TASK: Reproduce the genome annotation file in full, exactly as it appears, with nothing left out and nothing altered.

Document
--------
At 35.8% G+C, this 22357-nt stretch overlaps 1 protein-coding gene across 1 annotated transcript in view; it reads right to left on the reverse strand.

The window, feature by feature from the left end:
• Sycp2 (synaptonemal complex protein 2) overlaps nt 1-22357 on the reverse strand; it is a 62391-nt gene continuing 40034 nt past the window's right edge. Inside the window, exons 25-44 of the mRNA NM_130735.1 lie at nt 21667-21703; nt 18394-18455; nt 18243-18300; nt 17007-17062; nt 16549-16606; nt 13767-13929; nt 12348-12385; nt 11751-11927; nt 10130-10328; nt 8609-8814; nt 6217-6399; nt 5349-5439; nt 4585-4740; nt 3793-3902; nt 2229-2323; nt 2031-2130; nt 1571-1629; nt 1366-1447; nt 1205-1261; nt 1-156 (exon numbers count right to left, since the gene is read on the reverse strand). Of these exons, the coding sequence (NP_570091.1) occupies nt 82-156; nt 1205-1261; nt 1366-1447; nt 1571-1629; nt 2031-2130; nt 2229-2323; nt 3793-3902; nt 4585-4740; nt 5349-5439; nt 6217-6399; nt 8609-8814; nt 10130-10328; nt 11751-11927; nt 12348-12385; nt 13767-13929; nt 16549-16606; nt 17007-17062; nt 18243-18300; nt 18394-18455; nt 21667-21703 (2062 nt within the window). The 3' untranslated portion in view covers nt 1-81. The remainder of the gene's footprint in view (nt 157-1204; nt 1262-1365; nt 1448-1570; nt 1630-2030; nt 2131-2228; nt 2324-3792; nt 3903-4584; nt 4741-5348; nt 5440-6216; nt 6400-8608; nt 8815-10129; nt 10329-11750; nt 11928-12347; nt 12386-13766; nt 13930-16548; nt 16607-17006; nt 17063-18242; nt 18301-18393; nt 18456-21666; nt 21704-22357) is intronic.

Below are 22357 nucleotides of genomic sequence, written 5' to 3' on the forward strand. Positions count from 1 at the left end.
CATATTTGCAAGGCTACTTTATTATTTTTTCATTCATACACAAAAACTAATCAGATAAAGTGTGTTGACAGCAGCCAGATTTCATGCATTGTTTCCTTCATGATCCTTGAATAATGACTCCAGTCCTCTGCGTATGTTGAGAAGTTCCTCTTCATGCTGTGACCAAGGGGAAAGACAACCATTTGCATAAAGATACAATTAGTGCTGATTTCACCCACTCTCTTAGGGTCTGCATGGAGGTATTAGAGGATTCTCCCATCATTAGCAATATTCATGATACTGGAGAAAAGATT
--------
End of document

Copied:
At 35.8% G+C, this 22357-nt stretch overlaps 1 protein-coding gene across 1 annotated transcript in view; it reads right to left on the reverse strand.

The window, feature by feature from the left end:
• Sycp2 (synaptonemal complex protein 2) overlaps nt 1-22357 on the reverse strand; it is a 62391-nt gene continuing 40034 nt past the window's right edge. Inside the window, exons 25-44 of the mRNA NM_130735.1 lie at nt 21667-21703; nt 18394-18455; nt 18243-18300; nt 17007-17062; nt 16549-16606; nt 13767-13929; nt 12348-12385; nt 11751-11927; nt 10130-10328; nt 8609-8814; nt 6217-6399; nt 5349-5439; nt 4585-4740; nt 3793-3902; nt 2229-2323; nt 2031-2130; nt 1571-1629; nt 1366-1447; nt 1205-1261; nt 1-156 (exon numbers count right to left, since the gene is read on the reverse strand). Of these exons, the coding sequence (NP_570091.1) occupies nt 82-156; nt 1205-1261; nt 1366-1447; nt 1571-1629; nt 2031-2130; nt 2229-2323; nt 3793-3902; nt 4585-4740; nt 5349-5439; nt 6217-6399; nt 8609-8814; nt 10130-10328; nt 11751-11927; nt 12348-12385; nt 13767-13929; nt 16549-16606; nt 17007-17062; nt 18243-18300; nt 18394-18455; nt 21667-21703 (2062 nt within the window). The 3' untranslated portion in view covers nt 1-81. The remainder of the gene's footprint in view (nt 157-1204; nt 1262-1365; nt 1448-1570; nt 1630-2030; nt 2131-2228; nt 2324-3792; nt 3903-4584; nt 4741-5348; nt 5440-6216; nt 6400-8608; nt 8815-10129; nt 10329-11750; nt 11928-12347; nt 12386-13766; nt 13930-16548; nt 16607-17006; nt 17063-18242; nt 18301-18393; nt 18456-21666; nt 21704-22357) is intronic.

Below are 22357 nucleotides of genomic sequence, written 5' to 3' on the forward strand. Positions count from 1 at the left end.
CATATTTGCAAGGCTACTTTATTATTTTTTCATTCATACACAAAAACTAATCAGATAAAGTGTGTTGACAGCAGCCAGATTTCATGCATTGTTTCCTTCATGATCCTTGAATAATGACTCCAGTCCTCTGCGTATGTTGAGAAGTTCCTCTTCATGCTGTGACCAAGGGGAAAGACAACCATTTGCATAAAGATACAATTAGTGCTGATTTCACCCACTCTCTTAGGGTCTGCATGGAGGTATTAGAGGATTCTCCCATCATTAGCAATATTCATGATACTGGAGAAAAGATT